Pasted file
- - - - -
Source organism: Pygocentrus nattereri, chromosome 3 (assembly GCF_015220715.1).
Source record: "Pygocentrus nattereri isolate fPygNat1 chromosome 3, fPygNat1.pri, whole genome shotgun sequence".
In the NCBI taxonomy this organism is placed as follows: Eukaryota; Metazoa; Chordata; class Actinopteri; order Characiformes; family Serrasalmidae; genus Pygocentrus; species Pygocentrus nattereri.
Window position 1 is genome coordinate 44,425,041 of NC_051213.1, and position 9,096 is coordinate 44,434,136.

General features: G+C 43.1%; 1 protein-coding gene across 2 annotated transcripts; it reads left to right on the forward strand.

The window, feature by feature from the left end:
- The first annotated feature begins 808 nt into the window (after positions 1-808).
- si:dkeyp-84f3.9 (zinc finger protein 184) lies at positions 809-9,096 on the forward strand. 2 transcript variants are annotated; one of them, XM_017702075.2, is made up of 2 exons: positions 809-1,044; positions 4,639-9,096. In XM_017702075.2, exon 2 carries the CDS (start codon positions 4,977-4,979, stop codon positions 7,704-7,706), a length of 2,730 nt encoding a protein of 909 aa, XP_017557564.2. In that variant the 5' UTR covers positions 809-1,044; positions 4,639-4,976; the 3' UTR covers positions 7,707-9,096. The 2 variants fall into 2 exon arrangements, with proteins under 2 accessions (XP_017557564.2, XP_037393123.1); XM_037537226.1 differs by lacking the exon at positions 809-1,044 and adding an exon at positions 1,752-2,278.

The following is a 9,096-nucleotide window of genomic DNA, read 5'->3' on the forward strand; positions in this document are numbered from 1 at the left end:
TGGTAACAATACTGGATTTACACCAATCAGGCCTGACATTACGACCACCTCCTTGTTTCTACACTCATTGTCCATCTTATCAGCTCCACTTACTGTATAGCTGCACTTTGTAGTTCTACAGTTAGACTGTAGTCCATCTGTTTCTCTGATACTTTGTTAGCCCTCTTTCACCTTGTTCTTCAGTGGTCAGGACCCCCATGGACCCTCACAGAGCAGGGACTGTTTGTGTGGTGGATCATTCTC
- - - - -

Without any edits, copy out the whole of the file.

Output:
Source organism: Pygocentrus nattereri, chromosome 3 (assembly GCF_015220715.1).
Source record: "Pygocentrus nattereri isolate fPygNat1 chromosome 3, fPygNat1.pri, whole genome shotgun sequence".
In the NCBI taxonomy this organism is placed as follows: Eukaryota; Metazoa; Chordata; class Actinopteri; order Characiformes; family Serrasalmidae; genus Pygocentrus; species Pygocentrus nattereri.
Window position 1 is genome coordinate 44,425,041 of NC_051213.1, and position 9,096 is coordinate 44,434,136.

General features: G+C 43.1%; 1 protein-coding gene across 2 annotated transcripts; it reads left to right on the forward strand.

The window, feature by feature from the left end:
- The first annotated feature begins 808 nt into the window (after positions 1-808).
- si:dkeyp-84f3.9 (zinc finger protein 184) lies at positions 809-9,096 on the forward strand. 2 transcript variants are annotated; one of them, XM_017702075.2, is made up of 2 exons: positions 809-1,044; positions 4,639-9,096. In XM_017702075.2, exon 2 carries the CDS (start codon positions 4,977-4,979, stop codon positions 7,704-7,706), a length of 2,730 nt encoding a protein of 909 aa, XP_017557564.2. In that variant the 5' UTR covers positions 809-1,044; positions 4,639-4,976; the 3' UTR covers positions 7,707-9,096. The 2 variants fall into 2 exon arrangements, with proteins under 2 accessions (XP_017557564.2, XP_037393123.1); XM_037537226.1 differs by lacking the exon at positions 809-1,044 and adding an exon at positions 1,752-2,278.

The following is a 9,096-nucleotide window of genomic DNA, read 5'->3' on the forward strand; positions in this document are numbered from 1 at the left end:
TGGTAACAATACTGGATTTACACCAATCAGGCCTGACATTACGACCACCTCCTTGTTTCTACACTCATTGTCCATCTTATCAGCTCCACTTACTGTATAGCTGCACTTTGTAGTTCTACAGTTAGACTGTAGTCCATCTGTTTCTCTGATACTTTGTTAGCCCTCTTTCACCTTGTTCTTCAGTGGTCAGGACCCCCATGGACCCTCACAGAGCAGGGACTGTTTGTGTGGTGGATCATTCTC